Tuesday, February 10, 2015

KC (13) World View of Power

In Kingdom Conspiracy, Scot McKnight writes some good stuff about what he calls a World View of Power.

Another worldview and idolatry (is) at work both in the world of Jesus and in our world: the worldview of power (Chapter 4).
Romans politics is about power and domination and might and force and coercion and sword. The politics of Jesus is about sacrificial love for the other, even if that means death from the sword (Chapter 4).
True power is with God, the three King and Emperor, and Jesus will submit only to that God (Chapter 4).
Power has always been a temptation, and I want to argue that majority rule in America carries with it an empire temptation for many Christian citizens (Chapter 4).
The political left takes one posture on issues, while the political right draws swords from another posture. If we step back we see that each side seeks to impose its view on the minority. This is ruling over the other.
I call this quest for power through the political process the “eschatology of politics”-that is, the belief that if we usher in the right political candidates and the right laws, then kingdom conditions will arrive.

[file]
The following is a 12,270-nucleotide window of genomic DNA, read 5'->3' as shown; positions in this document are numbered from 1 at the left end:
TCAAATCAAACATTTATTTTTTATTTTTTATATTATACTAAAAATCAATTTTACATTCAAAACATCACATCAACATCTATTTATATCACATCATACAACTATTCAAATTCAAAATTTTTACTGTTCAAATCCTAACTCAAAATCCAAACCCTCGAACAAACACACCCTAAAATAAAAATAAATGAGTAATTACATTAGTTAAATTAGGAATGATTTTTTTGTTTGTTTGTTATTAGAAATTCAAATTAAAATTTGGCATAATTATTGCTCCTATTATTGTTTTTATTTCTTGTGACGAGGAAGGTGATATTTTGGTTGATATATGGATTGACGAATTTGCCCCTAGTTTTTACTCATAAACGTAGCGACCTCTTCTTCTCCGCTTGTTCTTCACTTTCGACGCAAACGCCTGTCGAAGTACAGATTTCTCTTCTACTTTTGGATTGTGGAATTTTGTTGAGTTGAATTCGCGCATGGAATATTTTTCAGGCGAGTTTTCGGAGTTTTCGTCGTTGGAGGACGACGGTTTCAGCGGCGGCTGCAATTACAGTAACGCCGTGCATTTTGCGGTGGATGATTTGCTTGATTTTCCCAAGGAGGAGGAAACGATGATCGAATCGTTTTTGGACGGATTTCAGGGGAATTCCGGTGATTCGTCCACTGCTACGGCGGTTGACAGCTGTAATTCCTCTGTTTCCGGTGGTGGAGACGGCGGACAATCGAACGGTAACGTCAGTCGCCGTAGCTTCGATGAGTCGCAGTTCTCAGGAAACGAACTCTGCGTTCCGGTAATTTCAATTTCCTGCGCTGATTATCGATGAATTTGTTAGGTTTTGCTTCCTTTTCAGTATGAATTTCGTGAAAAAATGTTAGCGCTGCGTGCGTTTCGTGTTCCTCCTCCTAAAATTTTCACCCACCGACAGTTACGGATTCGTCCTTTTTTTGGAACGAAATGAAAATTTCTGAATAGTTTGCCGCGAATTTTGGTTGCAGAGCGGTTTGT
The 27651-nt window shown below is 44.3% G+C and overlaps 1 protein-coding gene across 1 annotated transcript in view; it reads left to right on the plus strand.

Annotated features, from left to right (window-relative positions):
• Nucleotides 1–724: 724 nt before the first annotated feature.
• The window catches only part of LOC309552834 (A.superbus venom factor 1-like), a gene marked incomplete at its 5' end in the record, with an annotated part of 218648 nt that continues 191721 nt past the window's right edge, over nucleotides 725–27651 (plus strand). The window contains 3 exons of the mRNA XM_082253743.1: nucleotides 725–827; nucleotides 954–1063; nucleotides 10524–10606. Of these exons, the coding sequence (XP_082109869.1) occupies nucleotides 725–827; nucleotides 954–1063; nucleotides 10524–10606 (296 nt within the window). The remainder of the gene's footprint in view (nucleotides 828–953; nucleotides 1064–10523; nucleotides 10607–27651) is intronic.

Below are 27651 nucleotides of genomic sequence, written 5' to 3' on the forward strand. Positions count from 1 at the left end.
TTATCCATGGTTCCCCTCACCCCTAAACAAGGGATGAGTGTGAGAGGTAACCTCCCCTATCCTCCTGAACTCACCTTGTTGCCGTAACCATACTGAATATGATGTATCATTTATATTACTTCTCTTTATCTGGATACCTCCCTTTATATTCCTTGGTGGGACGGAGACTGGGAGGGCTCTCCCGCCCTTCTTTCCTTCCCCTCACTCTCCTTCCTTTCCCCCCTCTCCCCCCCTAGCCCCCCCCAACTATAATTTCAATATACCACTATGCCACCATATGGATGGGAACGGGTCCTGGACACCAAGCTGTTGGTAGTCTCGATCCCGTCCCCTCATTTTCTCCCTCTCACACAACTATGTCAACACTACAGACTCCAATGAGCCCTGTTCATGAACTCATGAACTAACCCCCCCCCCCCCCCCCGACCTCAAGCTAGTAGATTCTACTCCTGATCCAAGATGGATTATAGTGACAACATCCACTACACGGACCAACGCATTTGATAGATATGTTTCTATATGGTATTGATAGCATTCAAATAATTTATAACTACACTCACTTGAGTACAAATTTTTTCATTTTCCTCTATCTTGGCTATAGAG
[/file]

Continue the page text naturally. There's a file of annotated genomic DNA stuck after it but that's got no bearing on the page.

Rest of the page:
I submit that our eschatology has becomes empire-shaped, Constantinian, and political. And it doesn’t matter to me if it is a right-wing evangelical wringing her fingers in hope that a Republican wins or a left-wing progressive wringer her fingers in hope that a democrat wins. Each has a misguided eschatology. The kingdom story counters the culture of politics as the solution to our problems (Chapter 4).
Politics is a colossal distraction from kingdom mission. Politics entails diminution of our kingdom message, because to speak well in the public forum means we have to turn our gospel-drenched message that focuses on Jesus, the cross, and the resurrection into acceptable, common-denominator language and vision. Instead of talking discipleship and a cruciform life, we talk about values and soak it in the pretentious “Judaeo-Christian ethic”. Politics means seeking to influence the state in the direction of the kingdom, but in so doing, it is asking the public and the state to put into law and policy the kingdom story.
We kingdom people don’t need the state, we don’t need the majority, and we must refrain from equating victory in the world with kingdom mission (Chapter 7).

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